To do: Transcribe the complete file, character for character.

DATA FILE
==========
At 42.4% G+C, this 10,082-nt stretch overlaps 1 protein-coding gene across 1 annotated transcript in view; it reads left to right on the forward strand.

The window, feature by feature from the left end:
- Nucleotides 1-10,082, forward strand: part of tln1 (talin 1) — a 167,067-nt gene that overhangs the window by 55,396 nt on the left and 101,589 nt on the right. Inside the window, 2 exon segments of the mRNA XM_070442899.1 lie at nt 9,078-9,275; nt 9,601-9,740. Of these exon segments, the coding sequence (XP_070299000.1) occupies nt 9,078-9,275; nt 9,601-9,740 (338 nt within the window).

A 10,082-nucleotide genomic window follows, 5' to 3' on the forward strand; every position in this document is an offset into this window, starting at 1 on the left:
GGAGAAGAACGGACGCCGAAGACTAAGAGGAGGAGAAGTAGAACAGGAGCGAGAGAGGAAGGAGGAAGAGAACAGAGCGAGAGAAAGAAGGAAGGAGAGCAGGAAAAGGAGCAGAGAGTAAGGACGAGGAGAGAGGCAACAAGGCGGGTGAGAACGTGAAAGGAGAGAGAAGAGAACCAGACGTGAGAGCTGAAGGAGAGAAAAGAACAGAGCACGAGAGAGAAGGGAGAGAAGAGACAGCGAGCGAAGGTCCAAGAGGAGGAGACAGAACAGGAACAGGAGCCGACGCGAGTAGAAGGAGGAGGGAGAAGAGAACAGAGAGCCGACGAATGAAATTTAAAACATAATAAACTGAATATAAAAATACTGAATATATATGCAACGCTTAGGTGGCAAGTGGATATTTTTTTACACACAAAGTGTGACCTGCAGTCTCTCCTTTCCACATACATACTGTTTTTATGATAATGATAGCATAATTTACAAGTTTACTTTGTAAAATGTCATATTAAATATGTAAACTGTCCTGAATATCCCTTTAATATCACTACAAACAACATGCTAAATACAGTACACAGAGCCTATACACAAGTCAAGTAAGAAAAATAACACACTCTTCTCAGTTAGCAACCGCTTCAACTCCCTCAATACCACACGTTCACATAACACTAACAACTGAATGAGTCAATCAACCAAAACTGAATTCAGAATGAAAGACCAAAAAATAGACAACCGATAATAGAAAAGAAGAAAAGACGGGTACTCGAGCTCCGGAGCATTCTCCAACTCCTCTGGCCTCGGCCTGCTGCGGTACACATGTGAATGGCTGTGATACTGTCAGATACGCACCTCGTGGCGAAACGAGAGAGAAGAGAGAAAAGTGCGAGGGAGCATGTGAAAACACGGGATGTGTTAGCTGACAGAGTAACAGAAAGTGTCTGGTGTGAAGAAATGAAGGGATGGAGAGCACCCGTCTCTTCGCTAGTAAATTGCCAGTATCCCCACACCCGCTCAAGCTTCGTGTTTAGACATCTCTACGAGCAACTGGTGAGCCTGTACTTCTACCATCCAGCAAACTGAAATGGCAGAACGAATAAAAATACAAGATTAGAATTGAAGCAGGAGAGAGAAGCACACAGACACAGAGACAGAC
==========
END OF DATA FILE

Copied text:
At 42.4% G+C, this 10,082-nt stretch overlaps 1 protein-coding gene across 1 annotated transcript in view; it reads left to right on the forward strand.

The window, feature by feature from the left end:
- Nucleotides 1-10,082, forward strand: part of tln1 (talin 1) — a 167,067-nt gene that overhangs the window by 55,396 nt on the left and 101,589 nt on the right. Inside the window, 2 exon segments of the mRNA XM_070442899.1 lie at nt 9,078-9,275; nt 9,601-9,740. Of these exon segments, the coding sequence (XP_070299000.1) occupies nt 9,078-9,275; nt 9,601-9,740 (338 nt within the window).

A 10,082-nucleotide genomic window follows, 5' to 3' on the forward strand; every position in this document is an offset into this window, starting at 1 on the left:
GGAGAAGAACGGACGCCGAAGACTAAGAGGAGGAGAAGTAGAACAGGAGCGAGAGAGGAAGGAGGAAGAGAACAGAGCGAGAGAAAGAAGGAAGGAGAGCAGGAAAAGGAGCAGAGAGTAAGGACGAGGAGAGAGGCAACAAGGCGGGTGAGAACGTGAAAGGAGAGAGAAGAGAACCAGACGTGAGAGCTGAAGGAGAGAAAAGAACAGAGCACGAGAGAGAAGGGAGAGAAGAGACAGCGAGCGAAGGTCCAAGAGGAGGAGACAGAACAGGAACAGGAGCCGACGCGAGTAGAAGGAGGAGGGAGAAGAGAACAGAGAGCCGACGAATGAAATTTAAAACATAATAAACTGAATATAAAAATACTGAATATATATGCAACGCTTAGGTGGCAAGTGGATATTTTTTTACACACAAAGTGTGACCTGCAGTCTCTCCTTTCCACATACATACTGTTTTTATGATAATGATAGCATAATTTACAAGTTTACTTTGTAAAATGTCATATTAAATATGTAAACTGTCCTGAATATCCCTTTAATATCACTACAAACAACATGCTAAATACAGTACACAGAGCCTATACACAAGTCAAGTAAGAAAAATAACACACTCTTCTCAGTTAGCAACCGCTTCAACTCCCTCAATACCACACGTTCACATAACACTAACAACTGAATGAGTCAATCAACCAAAACTGAATTCAGAATGAAAGACCAAAAAATAGACAACCGATAATAGAAAAGAAGAAAAGACGGGTACTCGAGCTCCGGAGCATTCTCCAACTCCTCTGGCCTCGGCCTGCTGCGGTACACATGTGAATGGCTGTGATACTGTCAGATACGCACCTCGTGGCGAAACGAGAGAGAAGAGAGAAAAGTGCGAGGGAGCATGTGAAAACACGGGATGTGTTAGCTGACAGAGTAACAGAAAGTGTCTGGTGTGAAGAAATGAAGGGATGGAGAGCACCCGTCTCTTCGCTAGTAAATTGCCAGTATCCCCACACCCGCTCAAGCTTCGTGTTTAGACATCTCTACGAGCAACTGGTGAGCCTGTACTTCTACCATCCAGCAAACTGAAATGGCAGAACGAATAAAAATACAAGATTAGAATTGAAGCAGGAGAGAGAAGCACACAGACACAGAGACAGAC